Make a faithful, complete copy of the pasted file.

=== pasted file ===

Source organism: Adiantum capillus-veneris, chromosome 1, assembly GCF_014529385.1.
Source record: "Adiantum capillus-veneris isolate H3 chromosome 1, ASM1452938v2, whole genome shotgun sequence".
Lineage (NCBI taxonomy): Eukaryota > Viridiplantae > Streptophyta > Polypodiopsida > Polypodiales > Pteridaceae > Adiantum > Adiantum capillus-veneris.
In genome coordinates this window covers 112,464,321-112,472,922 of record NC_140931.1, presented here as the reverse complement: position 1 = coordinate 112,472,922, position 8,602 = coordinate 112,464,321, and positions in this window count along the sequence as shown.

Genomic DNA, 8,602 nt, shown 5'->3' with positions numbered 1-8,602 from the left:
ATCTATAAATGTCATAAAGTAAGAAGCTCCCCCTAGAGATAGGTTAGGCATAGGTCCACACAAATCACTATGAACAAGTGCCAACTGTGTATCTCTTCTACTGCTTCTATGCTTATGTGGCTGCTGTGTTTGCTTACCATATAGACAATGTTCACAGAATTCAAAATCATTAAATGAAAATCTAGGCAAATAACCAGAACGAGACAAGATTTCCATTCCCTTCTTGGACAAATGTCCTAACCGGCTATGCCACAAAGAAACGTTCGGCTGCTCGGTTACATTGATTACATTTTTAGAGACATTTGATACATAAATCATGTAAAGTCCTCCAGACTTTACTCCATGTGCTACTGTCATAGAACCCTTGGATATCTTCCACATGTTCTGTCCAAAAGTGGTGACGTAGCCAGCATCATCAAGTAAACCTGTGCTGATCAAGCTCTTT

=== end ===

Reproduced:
Source organism: Adiantum capillus-veneris, chromosome 1, assembly GCF_014529385.1.
Source record: "Adiantum capillus-veneris isolate H3 chromosome 1, ASM1452938v2, whole genome shotgun sequence".
Lineage (NCBI taxonomy): Eukaryota > Viridiplantae > Streptophyta > Polypodiopsida > Polypodiales > Pteridaceae > Adiantum > Adiantum capillus-veneris.
In genome coordinates this window covers 112,464,321-112,472,922 of record NC_140931.1, presented here as the reverse complement: position 1 = coordinate 112,472,922, position 8,602 = coordinate 112,464,321, and positions in this window count along the sequence as shown.

Genomic DNA, 8,602 nt, shown 5'->3' with positions numbered 1-8,602 from the left:
ATCTATAAATGTCATAAAGTAAGAAGCTCCCCCTAGAGATAGGTTAGGCATAGGTCCACACAAATCACTATGAACAAGTGCCAACTGTGTATCTCTTCTACTGCTTCTATGCTTATGTGGCTGCTGTGTTTGCTTACCATATAGACAATGTTCACAGAATTCAAAATCATTAAATGAAAATCTAGGCAAATAACCAGAACGAGACAAGATTTCCATTCCCTTCTTGGACAAATGTCCTAACCGGCTATGCCACAAAGAAACGTTCGGCTGCTCGGTTACATTGATTACATTTTTAGAGACATTTGATACATAAATCATGTAAAGTCCTCCAGACTTTACTCCATGTGCTACTGTCATAGAACCCTTGGATATCTTCCACATGTTCTGTCCAAAAGTGGTGACGTAGCCAGCATCATCAAGTAAACCTGTGCTGATCAAGCTCTTT